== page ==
- Hits: 12716
Letter to the Editor
"I am pleased with your evaluation of the sonic virtues of the H-3aa power amplifier but do take exception to two of your assertions :
The power tubes I use (6LF6) are being manufactured in the USA by GE and Sylvania. They are also being made in Japan and Yugoslavia. I have been informed that they will be around for many years. In your Vol. 1, No. 3 issue, page 4, you wrote that the Berning hybrid tube amplifier using 6LF6 tubes will be manufactured by Audionics. Also please note: The Acoustat X ($2.200) uses 6HB5 tubes, which is also a TV tube. This tube was used in my H-3 stereo amplifier in the 1960's. The Beveridge 2SW-1 ($7.000) uses 40KD6 tubes, also a TV tube. My point is at these two types are of even older vintage than the 6LF6 tube, yet you did not caution a buyer of the Beveridge system about their not being able to obtain them in a few years. I am sure if tubes do a better job in an amp or preamp they will always be available from one source or another.
Before taking up the second subject that makes me unhappy I would like to digress for a minute, if I may. Before transistor amplifiers the rated impedance of most high fidelity speakers was 16 ohms. In Britain practically all speakers were 15 ohms. There were sound reasons for this as, all other things being equal, a higher impedance speaker is more efficient and the crossover design is not as complex. We are referring, of course, to moving-coil speakers.
Electrostatic speakers are inherently of high impedance and this is lowered by means of a transformer. The Acoustat and Beveridge speakers use a different approach. They do not use a transformer; instead they employ very high voltage amplifiers to drive the speakers directly. The KLH-9, Quad, and Koss are examples of speakers using transformers. In general, the lower the turns ratio of the transformer the better the speaker because of tighter coupling and other factors that 1 will not go into here. The KLH-9 impedance is 16 ohms, the Quad 15 ohms and the Koss 4 ohms The KLH 9 and Quad were designed for tube amplifiers, the Koss for solid state.
The reason for the lower impedance of speakers today is, of course, the fact that transistor amplifiers, being voltage limited, provide more power for such speakers. As an interesting aside you implied in your review of the Tangent RS2 (Vol. 1, No. 5, page 25) that it was an inefficient speaker as you were able to make the Levinson ML-2 clip on it with a master tape of piano music. On the other hand, I can make the Tangent RS2 play very loud with the H-3aa. The reason for this is simple : The impedance of the RS2 at 70 Hz, for example, is 11.5 ohms; at 500 to 2000 Hz it is 9 ohms, and it rises steadily to over 20 ohms at 6 kHz, which is well above the fundamental tones of the piano. With the ML-2's 14 volt maximum voltage rating you can see that there is very little power to drive the Tangent. End of digression.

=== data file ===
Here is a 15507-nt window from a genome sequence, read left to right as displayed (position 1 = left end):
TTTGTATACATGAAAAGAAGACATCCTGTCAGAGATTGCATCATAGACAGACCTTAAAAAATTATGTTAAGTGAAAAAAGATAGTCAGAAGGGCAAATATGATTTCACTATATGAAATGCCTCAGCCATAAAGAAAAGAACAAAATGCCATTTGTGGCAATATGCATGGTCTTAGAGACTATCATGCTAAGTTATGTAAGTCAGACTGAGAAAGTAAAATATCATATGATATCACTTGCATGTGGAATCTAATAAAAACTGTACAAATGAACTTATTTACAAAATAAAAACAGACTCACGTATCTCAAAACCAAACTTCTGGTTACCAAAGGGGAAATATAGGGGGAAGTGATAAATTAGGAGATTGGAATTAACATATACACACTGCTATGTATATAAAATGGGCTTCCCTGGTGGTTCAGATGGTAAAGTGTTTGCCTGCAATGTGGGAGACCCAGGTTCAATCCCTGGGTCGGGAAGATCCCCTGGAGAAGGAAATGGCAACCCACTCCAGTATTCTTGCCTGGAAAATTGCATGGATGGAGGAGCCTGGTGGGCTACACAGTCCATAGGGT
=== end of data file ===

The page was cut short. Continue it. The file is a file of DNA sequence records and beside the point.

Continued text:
Many audiophiles are using the H-3a and H-3aa with electrostatic speakers such as the KLH-9's that keep their impedance high up into the uppe range and also with the Quad, which does fall to low values but nonetheless sounds extremely good. For owners of double Quads I recommend wiring them in series and, it I may be allowed to boast a little, they do sound fantastic.
Thank you for allowing me to comment.
Futterman Electronics Laboratories
New York, NY
Editorial Reply to Julius Futterman's Letter
It was unquestionably a miscarriage of justice that your amplifier was singled out for our general caveat about the future of vacuum-tube audio equipment. What's true of one particular design is true of them all: their longevity depends on the TV replacement market, the Russian aerospace industry and other factors outside the world of audio. We seriously doubt whether audio manufacturers by themselves could keep even a single vacuum tube factory in business through the 1980's. On the other hand, you may be quite right insofar as these other demands may preserve vacuum tubes from extinction for decades to come. Your guess is as good as ours or anyone else's.
The rest of your comments all point to an implicit conclusion we have shared for quite some time, namely that the power amplifier and the loudspeaker should be conceived and designed as a single system, the "back end" of the audio chain, not as two separate all purpose modules that never quite mate optimally. The trouble is that very few audio designers have an equal mastery of both disciplines. For example, neither the Acoustat nor the Beveridge amplifier is as highly refined as yours, although their philosophy of integrated design is certainly valid. -Ed.
The Audio Critic , 1979